Knight Foundation Summer Institute

Stephen Walker

Emily Dorean, Haverford College


Air is made up of millions of atoms and molecules bouncing around pushing each other. There are so many of these particles bumping into each other that they create a pressure called air pressure. This force affects our everyday lives in many ways, even though we can't see air, and even have a hard time feeling it. We can test to see that air takes up space (see below), but in this experiment we are going to investigate what causes air to expand, or how air can take up an increasing or decreasing amount of space.

As an introduction to this experiment, have the students brainstorm about some preliminary tests to determine that air takes up space. For example, have them fill their cheeks with air like a chipmunk, and then push on one side or the other. They will see that pushing in one side pushes out the other, which indicates that air takes up space in their mouths. You could also blow up a balloon to demonstrate that air takes up space within the confines of the balloon. Talk about what causes increases or decreases in air pressure, which can be related to how the air pressure drops after a summer storm (This is due to a change in pressure in the atmosphere). This can lead into inquiry and determination of a problem to solve in the lab; to find what it is that causes air to expand. The students will be able to observe and test that heat causes air to expand or to increase pressure, filling a balloon with air, and that when the air is cooled it contracts, causing the balloon to deflate.


  1. To understand how heat causes air to expand, and to relate that to how it may affect our lives everyday.
  2. To thoughtfully set up the preliminary inquiry needed in order to test what causes air to expand.
  3. To critically observe and record their observations, and to write a lab report that accurately conveys the results of their experiment.






high pressure

low pressure



Divide the class into small cooperative groups, or set this up as a station, and give each group a bottle and a balloon. They can then:

  1. Stretch the end of the deflated balloon (leaving little air in it) over the top of the bottle.
  2. Place the bottle in ice or ice water for 10 minutes. This time is approximate; feel free to leave the bottle in the ice as long as you want, after several minutes. This would be a good opportunity for a mini-lecture on air pressure, or for the students to prepare a data sheet. This cold bottle and balloon could also be prepared in advance.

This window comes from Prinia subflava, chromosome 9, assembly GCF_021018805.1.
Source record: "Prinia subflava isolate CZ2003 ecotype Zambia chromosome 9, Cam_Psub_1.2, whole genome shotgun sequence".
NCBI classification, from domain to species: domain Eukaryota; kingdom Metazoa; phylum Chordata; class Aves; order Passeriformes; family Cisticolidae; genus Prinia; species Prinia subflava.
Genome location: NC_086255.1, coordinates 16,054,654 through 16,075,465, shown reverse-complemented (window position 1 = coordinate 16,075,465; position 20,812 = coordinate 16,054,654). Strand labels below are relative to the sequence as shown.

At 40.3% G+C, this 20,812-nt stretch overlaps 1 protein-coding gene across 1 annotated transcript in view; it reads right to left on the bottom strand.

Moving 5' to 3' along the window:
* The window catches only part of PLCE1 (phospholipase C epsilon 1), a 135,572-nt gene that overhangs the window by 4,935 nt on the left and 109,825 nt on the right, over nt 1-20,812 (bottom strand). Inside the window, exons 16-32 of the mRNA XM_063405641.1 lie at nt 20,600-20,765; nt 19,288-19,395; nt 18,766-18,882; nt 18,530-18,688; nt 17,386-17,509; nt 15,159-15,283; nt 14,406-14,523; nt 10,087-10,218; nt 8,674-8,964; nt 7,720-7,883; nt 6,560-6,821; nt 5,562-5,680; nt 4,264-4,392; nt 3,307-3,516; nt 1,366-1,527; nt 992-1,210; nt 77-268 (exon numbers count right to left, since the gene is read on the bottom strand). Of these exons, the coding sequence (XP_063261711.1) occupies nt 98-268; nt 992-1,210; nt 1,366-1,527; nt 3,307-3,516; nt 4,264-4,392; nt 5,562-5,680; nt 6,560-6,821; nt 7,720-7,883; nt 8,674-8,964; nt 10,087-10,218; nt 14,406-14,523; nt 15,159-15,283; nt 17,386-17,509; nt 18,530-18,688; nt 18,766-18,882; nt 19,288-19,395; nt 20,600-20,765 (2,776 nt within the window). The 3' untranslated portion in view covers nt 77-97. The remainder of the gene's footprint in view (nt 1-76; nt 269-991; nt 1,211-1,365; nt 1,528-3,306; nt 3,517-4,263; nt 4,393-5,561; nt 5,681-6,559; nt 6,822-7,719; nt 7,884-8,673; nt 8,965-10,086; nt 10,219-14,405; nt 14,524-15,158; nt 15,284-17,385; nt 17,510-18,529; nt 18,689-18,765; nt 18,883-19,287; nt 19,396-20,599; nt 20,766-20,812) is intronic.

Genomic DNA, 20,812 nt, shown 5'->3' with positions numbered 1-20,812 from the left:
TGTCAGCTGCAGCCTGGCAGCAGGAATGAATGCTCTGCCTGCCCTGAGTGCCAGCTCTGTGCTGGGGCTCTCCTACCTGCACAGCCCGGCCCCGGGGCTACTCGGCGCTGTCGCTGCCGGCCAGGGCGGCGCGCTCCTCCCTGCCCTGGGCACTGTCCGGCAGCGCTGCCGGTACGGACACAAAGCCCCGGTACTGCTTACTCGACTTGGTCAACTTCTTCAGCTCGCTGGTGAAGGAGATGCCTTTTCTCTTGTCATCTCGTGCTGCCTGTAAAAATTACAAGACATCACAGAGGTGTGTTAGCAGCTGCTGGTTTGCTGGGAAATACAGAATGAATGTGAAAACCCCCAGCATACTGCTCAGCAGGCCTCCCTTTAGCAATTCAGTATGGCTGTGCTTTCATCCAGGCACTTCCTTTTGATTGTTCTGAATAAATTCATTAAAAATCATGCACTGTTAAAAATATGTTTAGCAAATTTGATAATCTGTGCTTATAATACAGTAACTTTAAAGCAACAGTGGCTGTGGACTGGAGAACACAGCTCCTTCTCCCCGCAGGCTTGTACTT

3. Remove the bottle with the balloon from the ice and place it directly into the hot water.
  4. Observe for a few minutes and record your observations. What do you see?
  5. Return the bottle to the ice. Observe and record.


Have each cooperative group turn in a formal lab report complete with pictures and suggestions for improving the results of the experiment. It is important that they state their hypothesis and how the results fit or did not fit with that hypothesis.

Lead the students in a class discussion about why the balloon was blown up after the jar was placed in the hot water. Ask them what caused the air to expand, and how they came to that conclusion. You could talk about why helium balloons float at room temperature, what might cause helium balloons to deflate, what effect the air pressure is having in that case, and what the difference is when a student blows up a balloon.

Help the students to brainstorm different ways in which they observe the effects of air pressure in their daily lives.


Another experiment that is very similar, although it doesn't use ice. is to put approximately 100ml of boiling water in a bottle, and quickly stretch a balloon over the top. This will "magically" create a balloon inside the bottle, due to the decrease in pressure in the bottle as the hot air vapor cools and partially recondenses into water. Another good experiment about air pressure can be found at the web site, which presents a view of the effects of air pressure in natural disasters. Reference the lab in this booklet "Tornado in a Bottle" for several similar concepts about air pressure.

Philadelphia Science Content Standards:


This experiment satisfies Benchmark 3 for grades 5-8: "collect and summarize data from an experiment and interpret the results in terms of the data."


This experiment satisfies Benchmark 4 for grades 5-8 "investigate the relationship between force and motion."


This is great as a component of a unit on storms and weather patterns, as a conceptual understanding of air pressure and the change in temperature associated with this. See the lab in this packet entitled Tornado in a Bottle for further suggestions. The lab report can also include mathematical skills, such as graphing.